A link to %this page% was e-mailed
Scrape down the starter from the sides of the container and cover the container with plastic wrap. Mark the height of the starter and the time on a piece of tape on the side of the container so you can see how much it rises. Make sure it has room to triple in volume. Let the starter rise at room temperature (75 to 78 degrees F) for 6 to 8 hours. Or let it rise for 1 hour at room temperature, then chill it in the refrigerator for 8 hours or overnight.
Remove it from the refrigerator and let it sit at room temperature for 3 to 4 hours to warm up and become active before use. When it is ready, it will have tripled in volume, and lots of bubbles and small folds will appear on the surface. Set aside 1/2 cup for the baguettes, and use the remaining starter for another bread recipe. The starter should be used in the next 2 to 4 hours, before it begins to deflate. If you use the starter while it's still cold from the refrigerator, be sure to compensate for the temperature by using warm water (85 to 90 degrees F) in your dough instead of the cool water specified in the recipe.
For the baguette: Combine the very warm water and the yeast in a measuring cup and stir to dissolve the yeast. Let stand for 3 minutes. Combine the water and yeast, whole-wheat flour, cool water, all-purpose and rye flours, salt and malt syrup in the bowl of an electric stand mixer fitted with a dough hook. Combine on medium-low speed until all the flour is moistened and gathers into a ball of dough, 3 minutes. Slide the dough down from the top of the hook (to be sure all of the dough will be evenly kneaded), increase the speed to medium and knead the dough for 3 more minutes. Slide the dough down from the hook again, increase the speed to medium-high and continue kneading until the dough begins to slap the sides of the bowl and is beginning to pull up from the bottom of the bowl but does not clean the bottom of the bowl, another 3 to 4 minutes. The dough should be about 80-percent developed at this point. It should have some strength and elasticity but it will be very soft and a little sticky and you will not be able to pull a transparent sheet without having it tear. The dough temperature should be around 77 degrees F.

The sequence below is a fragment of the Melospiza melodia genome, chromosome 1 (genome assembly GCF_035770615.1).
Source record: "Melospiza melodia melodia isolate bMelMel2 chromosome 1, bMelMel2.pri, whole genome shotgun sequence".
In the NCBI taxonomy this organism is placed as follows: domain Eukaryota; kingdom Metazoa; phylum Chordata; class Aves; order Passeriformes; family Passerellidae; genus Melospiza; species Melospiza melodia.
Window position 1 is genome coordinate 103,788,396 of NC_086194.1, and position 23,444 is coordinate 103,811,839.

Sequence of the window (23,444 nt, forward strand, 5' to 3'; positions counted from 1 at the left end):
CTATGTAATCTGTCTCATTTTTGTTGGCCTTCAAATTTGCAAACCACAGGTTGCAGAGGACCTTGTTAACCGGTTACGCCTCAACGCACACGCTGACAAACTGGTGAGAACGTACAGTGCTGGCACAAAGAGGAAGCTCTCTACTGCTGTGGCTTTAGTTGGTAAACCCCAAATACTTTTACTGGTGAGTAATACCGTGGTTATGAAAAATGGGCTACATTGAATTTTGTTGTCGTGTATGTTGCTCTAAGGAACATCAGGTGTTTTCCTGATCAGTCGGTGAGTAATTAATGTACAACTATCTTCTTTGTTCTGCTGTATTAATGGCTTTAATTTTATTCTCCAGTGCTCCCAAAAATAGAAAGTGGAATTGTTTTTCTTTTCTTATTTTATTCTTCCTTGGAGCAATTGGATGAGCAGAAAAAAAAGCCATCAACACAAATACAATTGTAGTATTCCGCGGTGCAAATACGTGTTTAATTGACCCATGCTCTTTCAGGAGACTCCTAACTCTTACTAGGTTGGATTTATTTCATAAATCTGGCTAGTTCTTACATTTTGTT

Put the dough in an oiled bowl that is large enough to allow it to almost double, cover it with oiled plastic wrap, and allow it to rise for 1 hour. It should feel puffy but it will not have doubled. Gently fold the dough in from the sides to the middle to deflate it, turn it over so the smoother bottom side is up, cover it, and let it rise again for 45 to 50 minutes. The dough will almost double during this second rest and it should feel strong and supple by the end of the t
While the dough rests, prepare a proofing pan for the baguettes by lining a 17- by 12-inch rimmed baking sheet with baker's linen so it overlaps the sides, and sprinkle it with a moderate amount of flour; or a heavy smooth cotton towel sprinkled generously with flour; or just line the pan with parchment paper and sprinkle the parchment with a moderate amount of flour. Use a dough scraper to lift one of the almost-doubled pieces of dough and gently flip it over onto the lightly-floured work surface. With lightly-floured hands, pat the dough gently into an oval shape about 10 by 4 inches with the long edge facing you. (Don't be too heavy-handed with the patting; you want to preserve some of the gas bubbles in the dough so you'll have a nice airy crumb in your finished baguette.) Shape each piece into a baguette. The baguettes should be 13 to 14 inches long and about 1 3/4 inches in diameter. Don't go beyond 14 inches or they won't fit on a baking stone. This length is good even if you're baking on a baking sheet without a stone because it will give you a good crust-to-crumb ratio for a piece of dough this size. The longer you make it, the less crumb you have on the inside of the loaf. Place one loaf lengthwise on the prepared baking sheet touching against the edge of the pan (be sure the edge of the pan is covered by part of the floured cloth).
Pull up a 3-inch pleat of cloth to separate the two loaves and place the second loaf on the pan next to the first loaf. Pull up another pleat of cloth on the outside of the second loaf to support it while it rises. If you're using a parchment-lined pan, place the loaves about 2 inches in from the sides and leave 3 to 4 inches between the two loaves. Cover the loaves with oiled plastic wrap and let them rise until they have almost doubled. They should look plump and hold a slight indentation when pressed lightly with your finger. This could take 1 or 2 hours depending on the temperature of the dough and how tightly the baguette is shaped. Baking them when they're slightly under-proofed guarantees more oven spring, which contributes to a more open, airy crumb in the finished loaf.
Thirty minutes before baking, preheat the oven to 480 degrees F.
Pour 1 cup boiling water into the skillet and immediately shut the oven door. After about 1 minute, quickly mist the loaves 6 to 8 times, then shut the oven door. Check the loaves after 12 minutes and rotate them if necessary to insure even browning. Bake the baguettes until they are uniformly golden brown in color and sound hollow when tapped on the bottom, 23 to 25 minutes. Cool them on a wire rack and enjoy them slightly warm or at room temperature. Baguettes are best eaten the same day they are baked.